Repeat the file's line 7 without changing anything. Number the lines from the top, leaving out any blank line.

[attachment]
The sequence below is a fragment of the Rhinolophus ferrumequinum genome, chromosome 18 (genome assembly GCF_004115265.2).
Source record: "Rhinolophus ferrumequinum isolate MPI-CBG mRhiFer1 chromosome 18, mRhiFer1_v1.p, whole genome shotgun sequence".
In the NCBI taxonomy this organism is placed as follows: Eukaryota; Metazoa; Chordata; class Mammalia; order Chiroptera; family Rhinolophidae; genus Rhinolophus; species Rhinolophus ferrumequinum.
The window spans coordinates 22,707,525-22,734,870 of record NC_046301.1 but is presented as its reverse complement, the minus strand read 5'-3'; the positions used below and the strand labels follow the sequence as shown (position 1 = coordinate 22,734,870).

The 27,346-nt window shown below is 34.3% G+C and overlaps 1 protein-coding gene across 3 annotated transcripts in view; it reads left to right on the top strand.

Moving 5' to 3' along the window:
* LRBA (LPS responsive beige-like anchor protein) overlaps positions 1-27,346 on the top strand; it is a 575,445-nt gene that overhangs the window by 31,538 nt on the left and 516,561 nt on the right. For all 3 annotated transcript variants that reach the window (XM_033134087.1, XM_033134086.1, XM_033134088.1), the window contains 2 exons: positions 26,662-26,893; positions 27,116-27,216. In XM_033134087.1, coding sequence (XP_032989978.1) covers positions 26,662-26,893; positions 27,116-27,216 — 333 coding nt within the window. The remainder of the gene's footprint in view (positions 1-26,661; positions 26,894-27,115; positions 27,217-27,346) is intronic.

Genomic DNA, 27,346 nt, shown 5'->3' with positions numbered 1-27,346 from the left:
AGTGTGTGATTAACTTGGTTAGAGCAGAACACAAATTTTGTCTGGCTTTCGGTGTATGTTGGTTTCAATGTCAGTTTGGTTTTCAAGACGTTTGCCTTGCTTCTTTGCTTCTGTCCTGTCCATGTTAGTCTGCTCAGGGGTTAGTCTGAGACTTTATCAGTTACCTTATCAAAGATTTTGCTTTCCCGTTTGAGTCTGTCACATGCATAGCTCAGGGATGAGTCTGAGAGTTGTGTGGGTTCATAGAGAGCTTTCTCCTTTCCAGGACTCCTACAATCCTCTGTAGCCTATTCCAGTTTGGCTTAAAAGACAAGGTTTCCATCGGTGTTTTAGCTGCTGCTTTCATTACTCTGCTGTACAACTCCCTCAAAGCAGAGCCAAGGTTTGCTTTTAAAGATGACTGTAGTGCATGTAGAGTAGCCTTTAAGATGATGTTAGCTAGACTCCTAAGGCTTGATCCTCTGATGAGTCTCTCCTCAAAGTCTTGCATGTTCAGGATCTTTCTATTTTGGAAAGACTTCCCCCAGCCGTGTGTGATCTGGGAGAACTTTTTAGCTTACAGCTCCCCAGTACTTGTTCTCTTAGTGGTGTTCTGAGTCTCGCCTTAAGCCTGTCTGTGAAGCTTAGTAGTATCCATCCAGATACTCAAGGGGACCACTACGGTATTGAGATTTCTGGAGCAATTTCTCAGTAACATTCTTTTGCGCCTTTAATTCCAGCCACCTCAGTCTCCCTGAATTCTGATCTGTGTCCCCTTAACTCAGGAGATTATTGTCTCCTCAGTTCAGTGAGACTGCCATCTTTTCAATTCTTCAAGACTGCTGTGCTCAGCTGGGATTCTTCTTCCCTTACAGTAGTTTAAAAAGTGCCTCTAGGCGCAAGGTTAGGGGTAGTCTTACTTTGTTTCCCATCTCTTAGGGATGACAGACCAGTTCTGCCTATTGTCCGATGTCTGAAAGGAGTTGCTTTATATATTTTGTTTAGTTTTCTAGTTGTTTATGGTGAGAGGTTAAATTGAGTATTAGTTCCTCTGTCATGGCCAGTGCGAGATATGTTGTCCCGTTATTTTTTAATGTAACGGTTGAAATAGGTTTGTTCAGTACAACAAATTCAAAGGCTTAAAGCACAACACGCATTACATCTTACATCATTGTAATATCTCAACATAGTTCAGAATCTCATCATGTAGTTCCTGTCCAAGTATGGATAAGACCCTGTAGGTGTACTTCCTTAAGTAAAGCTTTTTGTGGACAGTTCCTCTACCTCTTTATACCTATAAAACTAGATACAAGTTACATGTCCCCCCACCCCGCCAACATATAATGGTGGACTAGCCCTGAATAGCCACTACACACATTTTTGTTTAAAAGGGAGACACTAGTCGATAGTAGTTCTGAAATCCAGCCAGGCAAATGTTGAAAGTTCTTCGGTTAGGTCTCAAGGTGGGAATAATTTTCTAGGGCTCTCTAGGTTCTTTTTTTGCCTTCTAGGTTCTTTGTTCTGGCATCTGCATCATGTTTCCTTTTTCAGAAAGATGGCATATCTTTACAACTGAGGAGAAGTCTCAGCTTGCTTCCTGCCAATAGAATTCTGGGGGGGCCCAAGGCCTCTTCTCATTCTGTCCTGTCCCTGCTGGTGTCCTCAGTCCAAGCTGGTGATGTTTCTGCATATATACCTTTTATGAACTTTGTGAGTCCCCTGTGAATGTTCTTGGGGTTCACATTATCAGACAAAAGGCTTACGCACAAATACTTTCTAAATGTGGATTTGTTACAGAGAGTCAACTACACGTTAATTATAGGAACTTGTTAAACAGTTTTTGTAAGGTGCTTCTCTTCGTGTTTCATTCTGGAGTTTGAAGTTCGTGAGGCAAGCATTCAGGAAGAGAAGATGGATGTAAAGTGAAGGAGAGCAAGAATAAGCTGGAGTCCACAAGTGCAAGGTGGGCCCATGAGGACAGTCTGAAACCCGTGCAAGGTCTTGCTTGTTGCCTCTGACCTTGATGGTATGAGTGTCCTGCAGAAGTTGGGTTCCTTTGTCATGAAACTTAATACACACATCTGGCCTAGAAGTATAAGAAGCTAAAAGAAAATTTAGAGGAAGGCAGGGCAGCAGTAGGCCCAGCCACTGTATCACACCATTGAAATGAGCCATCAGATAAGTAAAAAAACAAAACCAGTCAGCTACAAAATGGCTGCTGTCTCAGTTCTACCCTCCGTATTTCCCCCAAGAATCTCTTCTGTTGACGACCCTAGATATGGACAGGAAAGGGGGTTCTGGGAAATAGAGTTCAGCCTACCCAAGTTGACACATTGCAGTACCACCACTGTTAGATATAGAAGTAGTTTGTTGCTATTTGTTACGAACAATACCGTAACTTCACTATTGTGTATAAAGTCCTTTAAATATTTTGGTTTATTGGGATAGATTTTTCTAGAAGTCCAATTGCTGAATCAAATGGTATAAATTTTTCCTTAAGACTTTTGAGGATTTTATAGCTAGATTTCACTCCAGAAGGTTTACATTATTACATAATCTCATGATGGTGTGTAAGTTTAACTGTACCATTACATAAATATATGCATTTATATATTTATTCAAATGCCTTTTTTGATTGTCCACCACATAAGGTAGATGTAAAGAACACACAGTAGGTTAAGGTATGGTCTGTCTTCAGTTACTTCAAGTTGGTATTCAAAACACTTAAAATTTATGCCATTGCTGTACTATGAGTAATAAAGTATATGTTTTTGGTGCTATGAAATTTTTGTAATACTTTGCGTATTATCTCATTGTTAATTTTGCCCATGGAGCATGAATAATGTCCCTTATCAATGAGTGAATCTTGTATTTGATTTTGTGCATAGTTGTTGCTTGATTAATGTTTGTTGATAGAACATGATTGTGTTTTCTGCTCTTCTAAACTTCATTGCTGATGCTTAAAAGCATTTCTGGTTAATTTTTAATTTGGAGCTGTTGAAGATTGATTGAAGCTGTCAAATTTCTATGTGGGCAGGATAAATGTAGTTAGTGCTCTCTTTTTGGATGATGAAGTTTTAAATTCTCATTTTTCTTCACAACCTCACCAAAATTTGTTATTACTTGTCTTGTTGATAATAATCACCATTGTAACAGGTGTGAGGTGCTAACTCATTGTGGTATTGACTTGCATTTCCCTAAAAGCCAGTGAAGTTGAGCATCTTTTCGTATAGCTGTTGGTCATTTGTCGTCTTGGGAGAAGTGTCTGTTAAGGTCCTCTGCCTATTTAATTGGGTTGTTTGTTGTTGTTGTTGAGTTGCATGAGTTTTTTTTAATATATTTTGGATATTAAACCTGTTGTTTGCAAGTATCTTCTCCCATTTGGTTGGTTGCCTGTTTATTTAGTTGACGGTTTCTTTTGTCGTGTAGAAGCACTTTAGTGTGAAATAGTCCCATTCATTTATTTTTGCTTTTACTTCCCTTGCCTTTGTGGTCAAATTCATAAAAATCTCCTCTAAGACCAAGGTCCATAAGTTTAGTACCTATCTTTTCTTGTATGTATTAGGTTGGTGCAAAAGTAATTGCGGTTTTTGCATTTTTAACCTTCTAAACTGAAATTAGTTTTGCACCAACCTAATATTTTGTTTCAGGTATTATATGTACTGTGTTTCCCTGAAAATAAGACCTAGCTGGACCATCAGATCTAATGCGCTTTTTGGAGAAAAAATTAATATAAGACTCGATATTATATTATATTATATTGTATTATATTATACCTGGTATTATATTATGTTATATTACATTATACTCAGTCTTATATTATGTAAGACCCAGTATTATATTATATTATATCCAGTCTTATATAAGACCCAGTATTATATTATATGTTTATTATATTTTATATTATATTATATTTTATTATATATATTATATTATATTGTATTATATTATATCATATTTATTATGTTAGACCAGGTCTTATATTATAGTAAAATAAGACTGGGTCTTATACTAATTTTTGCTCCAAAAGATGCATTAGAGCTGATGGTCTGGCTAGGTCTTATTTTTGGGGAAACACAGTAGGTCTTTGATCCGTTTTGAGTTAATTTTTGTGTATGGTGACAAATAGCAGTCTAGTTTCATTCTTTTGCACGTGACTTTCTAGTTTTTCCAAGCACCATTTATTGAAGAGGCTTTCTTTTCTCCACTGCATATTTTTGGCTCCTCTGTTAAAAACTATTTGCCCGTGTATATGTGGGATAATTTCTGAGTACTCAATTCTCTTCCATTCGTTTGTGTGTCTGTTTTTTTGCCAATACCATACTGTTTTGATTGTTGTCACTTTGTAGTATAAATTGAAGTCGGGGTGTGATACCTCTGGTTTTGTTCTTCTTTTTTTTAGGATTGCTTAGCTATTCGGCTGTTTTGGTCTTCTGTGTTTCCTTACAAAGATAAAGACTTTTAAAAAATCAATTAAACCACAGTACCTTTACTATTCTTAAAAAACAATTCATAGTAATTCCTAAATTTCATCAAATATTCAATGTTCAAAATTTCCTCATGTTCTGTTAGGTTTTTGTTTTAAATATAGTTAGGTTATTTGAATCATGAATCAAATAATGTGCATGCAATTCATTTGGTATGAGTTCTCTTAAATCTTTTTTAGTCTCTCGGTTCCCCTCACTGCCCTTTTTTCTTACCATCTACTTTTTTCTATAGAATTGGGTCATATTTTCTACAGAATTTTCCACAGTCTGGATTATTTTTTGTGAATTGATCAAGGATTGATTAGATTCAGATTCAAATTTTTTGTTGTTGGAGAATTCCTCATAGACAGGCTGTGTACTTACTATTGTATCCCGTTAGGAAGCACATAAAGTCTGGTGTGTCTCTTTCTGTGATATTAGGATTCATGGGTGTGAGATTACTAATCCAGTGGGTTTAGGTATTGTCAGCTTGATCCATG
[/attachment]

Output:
* LRBA (LPS responsive beige-like anchor protein) overlaps positions 1-27,346 on the top strand; it is a 575,445-nt gene that overhangs the window by 31,538 nt on the left and 516,561 nt on the right. For all 3 annotated transcript variants that reach the window (XM_033134087.1, XM_033134086.1, XM_033134088.1), the window contains 2 exons: positions 26,662-26,893; positions 27,116-27,216. In XM_033134087.1, coding sequence (XP_032989978.1) covers positions 26,662-26,893; positions 27,116-27,216 — 333 coding nt within the window. The remainder of the gene's footprint in view (positions 1-26,661; positions 26,894-27,115; positions 27,217-27,346) is intronic.